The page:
Tmatt95 From United Kingdom, joined Sep 2005, 489 posts, RR: 0 Reply 16, posted (6 years 7 months 5 days 2 hours ago) and read 4234 times:
Quoting Airbazar (Reply 7): Quoting EMBQA (Reply 5):
Yes... they'll never fly again, so why spend the money to keep it airworthy. Sorry dreamers... the Concorde is grounded.
For now Smile There are numerous classic old planes out there still flying. From countless DC-3's, to a few Lockheed Constellations, to John Travolta's 707. No reason to think the Concord won't be flying in some air show sometime in the future.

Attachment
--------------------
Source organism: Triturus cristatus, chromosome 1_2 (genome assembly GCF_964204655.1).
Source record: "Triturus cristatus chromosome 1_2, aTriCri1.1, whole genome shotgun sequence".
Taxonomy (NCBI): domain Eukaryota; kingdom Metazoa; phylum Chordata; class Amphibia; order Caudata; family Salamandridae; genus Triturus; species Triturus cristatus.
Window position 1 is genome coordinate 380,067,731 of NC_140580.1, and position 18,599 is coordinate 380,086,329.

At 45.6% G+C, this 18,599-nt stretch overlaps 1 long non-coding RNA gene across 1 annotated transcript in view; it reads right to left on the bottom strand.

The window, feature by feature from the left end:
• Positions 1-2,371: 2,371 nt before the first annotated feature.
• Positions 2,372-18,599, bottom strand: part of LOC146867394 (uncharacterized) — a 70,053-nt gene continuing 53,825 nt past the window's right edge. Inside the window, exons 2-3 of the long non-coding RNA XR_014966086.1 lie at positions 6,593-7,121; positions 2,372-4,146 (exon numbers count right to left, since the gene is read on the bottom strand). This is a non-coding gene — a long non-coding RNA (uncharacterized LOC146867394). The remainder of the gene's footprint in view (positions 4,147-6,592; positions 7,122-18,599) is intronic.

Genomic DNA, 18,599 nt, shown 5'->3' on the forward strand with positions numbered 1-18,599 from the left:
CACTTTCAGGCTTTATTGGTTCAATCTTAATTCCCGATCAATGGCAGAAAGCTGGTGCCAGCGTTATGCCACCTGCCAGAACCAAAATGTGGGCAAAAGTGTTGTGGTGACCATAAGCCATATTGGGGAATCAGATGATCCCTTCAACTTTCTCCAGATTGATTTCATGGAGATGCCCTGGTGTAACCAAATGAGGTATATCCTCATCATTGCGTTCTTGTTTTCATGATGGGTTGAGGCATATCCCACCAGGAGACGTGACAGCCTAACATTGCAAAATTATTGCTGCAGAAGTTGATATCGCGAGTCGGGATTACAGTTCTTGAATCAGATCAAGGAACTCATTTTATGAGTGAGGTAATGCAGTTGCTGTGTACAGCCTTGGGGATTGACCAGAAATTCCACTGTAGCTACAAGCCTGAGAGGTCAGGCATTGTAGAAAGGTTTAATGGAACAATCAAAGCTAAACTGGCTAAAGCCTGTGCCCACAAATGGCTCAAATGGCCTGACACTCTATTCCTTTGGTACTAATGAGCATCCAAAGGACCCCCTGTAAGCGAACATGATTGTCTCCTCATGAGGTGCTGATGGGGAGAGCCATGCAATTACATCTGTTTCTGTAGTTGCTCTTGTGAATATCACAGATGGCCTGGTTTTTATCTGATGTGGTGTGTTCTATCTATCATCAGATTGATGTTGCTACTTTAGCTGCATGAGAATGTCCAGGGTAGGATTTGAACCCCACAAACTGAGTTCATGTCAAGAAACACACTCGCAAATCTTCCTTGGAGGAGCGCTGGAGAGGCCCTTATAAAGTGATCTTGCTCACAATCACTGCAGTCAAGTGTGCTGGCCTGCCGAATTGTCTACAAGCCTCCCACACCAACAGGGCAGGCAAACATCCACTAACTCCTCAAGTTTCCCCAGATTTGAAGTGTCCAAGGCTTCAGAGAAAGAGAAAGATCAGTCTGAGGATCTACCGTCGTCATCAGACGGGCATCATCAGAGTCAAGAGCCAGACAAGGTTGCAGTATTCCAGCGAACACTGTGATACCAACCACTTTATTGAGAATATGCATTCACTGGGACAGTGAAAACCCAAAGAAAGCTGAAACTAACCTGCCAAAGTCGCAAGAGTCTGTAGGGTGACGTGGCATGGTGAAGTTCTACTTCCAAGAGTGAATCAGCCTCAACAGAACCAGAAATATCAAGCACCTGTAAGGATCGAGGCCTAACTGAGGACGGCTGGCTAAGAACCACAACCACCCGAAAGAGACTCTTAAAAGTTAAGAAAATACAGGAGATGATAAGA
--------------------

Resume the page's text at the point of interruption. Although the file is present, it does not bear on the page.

I agree with EMBQA. Without dreams, nothing will ever be done. Concorde will only ever be sentenced to sitting on the ground when, everyone gets the no go mindset. I think it should be given a shot. Better to have tried and failed, than never tried at all,
TheCheese From United States of America, joined Jun 2004, 172 posts, RR: 0 Reply 17, posted (6 years 7 months 4 days 22 hours ago) and read 4001 times:
Largely, the reasoning behind the draining and removal of some of the hydraulic and electrical systems was to prevent these systems from deteriorating uncontrollably while the airframes are on display.
Over time, the hydraulic fluid that has pooled in lines, reservoirs and actuators as well as the volatile chemicals in some electrical components (things that are checked regularly with standard maintenance) will decompose, and cause further damage if not isolated.
Removing these components will assure that they won't damage the structure of the plane over time, while Concorde is on display.